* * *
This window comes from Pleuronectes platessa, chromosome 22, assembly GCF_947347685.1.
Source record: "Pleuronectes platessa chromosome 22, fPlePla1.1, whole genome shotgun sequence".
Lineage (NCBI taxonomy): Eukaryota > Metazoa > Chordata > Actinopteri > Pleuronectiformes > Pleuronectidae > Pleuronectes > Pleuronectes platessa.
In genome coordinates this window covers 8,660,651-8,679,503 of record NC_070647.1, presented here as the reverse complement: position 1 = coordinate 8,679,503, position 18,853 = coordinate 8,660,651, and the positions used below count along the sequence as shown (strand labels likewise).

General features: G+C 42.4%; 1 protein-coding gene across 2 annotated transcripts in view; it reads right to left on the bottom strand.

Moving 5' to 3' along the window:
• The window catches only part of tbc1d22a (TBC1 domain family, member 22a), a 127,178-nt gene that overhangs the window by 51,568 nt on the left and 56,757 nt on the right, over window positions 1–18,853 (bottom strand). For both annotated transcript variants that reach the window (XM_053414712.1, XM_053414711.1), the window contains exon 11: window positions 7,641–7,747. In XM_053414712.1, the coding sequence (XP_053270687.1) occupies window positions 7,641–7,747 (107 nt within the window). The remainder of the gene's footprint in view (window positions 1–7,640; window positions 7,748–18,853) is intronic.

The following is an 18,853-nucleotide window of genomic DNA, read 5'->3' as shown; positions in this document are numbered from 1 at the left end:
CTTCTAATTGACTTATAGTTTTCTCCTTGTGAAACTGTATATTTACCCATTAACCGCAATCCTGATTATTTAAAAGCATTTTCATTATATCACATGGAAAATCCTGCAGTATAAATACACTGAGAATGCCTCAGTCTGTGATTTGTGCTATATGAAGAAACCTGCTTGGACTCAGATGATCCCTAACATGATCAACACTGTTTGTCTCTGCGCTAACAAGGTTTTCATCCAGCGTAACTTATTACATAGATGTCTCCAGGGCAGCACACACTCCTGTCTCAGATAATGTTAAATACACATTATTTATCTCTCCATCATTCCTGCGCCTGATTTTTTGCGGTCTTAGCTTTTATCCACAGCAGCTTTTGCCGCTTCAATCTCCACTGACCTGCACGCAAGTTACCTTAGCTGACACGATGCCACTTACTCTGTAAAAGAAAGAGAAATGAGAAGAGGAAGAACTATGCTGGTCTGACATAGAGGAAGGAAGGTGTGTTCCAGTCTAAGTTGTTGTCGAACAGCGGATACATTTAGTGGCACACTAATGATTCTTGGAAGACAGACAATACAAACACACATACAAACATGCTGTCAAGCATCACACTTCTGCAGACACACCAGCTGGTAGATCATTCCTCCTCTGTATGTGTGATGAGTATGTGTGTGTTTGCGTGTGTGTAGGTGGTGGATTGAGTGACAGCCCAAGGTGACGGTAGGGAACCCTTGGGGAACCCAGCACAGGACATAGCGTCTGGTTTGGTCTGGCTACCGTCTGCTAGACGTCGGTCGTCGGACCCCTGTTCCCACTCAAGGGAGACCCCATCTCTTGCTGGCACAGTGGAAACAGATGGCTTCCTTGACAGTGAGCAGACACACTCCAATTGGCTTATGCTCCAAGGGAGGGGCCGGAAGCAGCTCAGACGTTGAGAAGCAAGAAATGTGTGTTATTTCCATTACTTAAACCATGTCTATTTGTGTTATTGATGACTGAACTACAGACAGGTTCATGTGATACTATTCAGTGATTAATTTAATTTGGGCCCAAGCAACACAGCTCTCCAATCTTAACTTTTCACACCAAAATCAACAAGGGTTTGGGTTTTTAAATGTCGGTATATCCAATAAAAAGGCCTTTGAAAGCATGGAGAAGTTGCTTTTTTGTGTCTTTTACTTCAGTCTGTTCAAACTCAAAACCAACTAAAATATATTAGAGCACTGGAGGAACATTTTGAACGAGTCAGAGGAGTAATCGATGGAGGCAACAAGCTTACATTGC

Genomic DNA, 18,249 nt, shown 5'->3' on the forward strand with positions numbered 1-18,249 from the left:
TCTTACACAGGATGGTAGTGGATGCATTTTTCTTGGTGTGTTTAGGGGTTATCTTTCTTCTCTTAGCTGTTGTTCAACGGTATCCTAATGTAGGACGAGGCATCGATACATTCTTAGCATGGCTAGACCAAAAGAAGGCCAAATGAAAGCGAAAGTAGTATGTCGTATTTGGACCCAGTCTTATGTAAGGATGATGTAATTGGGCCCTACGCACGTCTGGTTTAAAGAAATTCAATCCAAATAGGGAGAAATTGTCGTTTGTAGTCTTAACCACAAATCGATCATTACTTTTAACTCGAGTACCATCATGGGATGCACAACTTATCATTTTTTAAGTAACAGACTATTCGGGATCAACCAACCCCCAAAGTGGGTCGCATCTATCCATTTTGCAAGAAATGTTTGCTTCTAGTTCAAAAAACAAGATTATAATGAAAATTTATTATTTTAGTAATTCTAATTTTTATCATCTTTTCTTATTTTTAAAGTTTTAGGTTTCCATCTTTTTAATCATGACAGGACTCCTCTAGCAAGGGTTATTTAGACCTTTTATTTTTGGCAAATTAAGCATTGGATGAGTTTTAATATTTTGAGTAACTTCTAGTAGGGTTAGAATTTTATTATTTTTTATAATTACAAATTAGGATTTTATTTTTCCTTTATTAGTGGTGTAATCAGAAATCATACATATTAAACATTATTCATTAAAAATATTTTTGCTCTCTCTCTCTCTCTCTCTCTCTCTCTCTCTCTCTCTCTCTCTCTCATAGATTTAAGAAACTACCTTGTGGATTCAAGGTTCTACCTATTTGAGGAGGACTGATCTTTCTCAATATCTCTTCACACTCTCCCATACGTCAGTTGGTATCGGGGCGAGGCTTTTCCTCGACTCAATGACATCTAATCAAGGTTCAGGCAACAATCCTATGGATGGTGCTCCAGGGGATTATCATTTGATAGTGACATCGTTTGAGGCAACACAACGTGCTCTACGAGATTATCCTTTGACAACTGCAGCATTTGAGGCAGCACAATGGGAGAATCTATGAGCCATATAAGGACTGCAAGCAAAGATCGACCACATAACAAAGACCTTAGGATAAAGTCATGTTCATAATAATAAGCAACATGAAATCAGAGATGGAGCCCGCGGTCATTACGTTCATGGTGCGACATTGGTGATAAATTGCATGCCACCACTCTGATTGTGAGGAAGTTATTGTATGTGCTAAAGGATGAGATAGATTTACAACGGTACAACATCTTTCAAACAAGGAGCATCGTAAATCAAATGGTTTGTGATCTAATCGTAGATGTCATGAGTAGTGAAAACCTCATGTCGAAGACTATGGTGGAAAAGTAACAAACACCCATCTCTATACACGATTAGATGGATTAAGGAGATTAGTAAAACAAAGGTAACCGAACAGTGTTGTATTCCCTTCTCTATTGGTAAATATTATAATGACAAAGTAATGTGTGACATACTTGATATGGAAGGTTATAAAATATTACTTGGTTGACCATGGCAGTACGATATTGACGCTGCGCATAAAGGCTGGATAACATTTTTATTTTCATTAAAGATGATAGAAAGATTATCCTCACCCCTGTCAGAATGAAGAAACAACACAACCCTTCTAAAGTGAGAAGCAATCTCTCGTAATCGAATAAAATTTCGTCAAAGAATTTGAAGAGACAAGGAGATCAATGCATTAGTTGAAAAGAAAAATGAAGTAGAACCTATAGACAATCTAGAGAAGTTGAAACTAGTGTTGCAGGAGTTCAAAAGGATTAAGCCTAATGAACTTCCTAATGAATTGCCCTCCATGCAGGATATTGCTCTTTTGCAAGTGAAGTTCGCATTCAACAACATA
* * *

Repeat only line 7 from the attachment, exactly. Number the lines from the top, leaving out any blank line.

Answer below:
• The window catches only part of tbc1d22a (TBC1 domain family, member 22a), a 127,178-nt gene that overhangs the window by 51,568 nt on the left and 56,757 nt on the right, over window positions 1–18,853 (bottom strand). For both annotated transcript variants that reach the window (XM_053414712.1, XM_053414711.1), the window contains exon 11: window positions 7,641–7,747. In XM_053414712.1, the coding sequence (XP_053270687.1) occupies window positions 7,641–7,747 (107 nt within the window). The remainder of the gene's footprint in view (window positions 1–7,640; window positions 7,748–18,853) is intronic.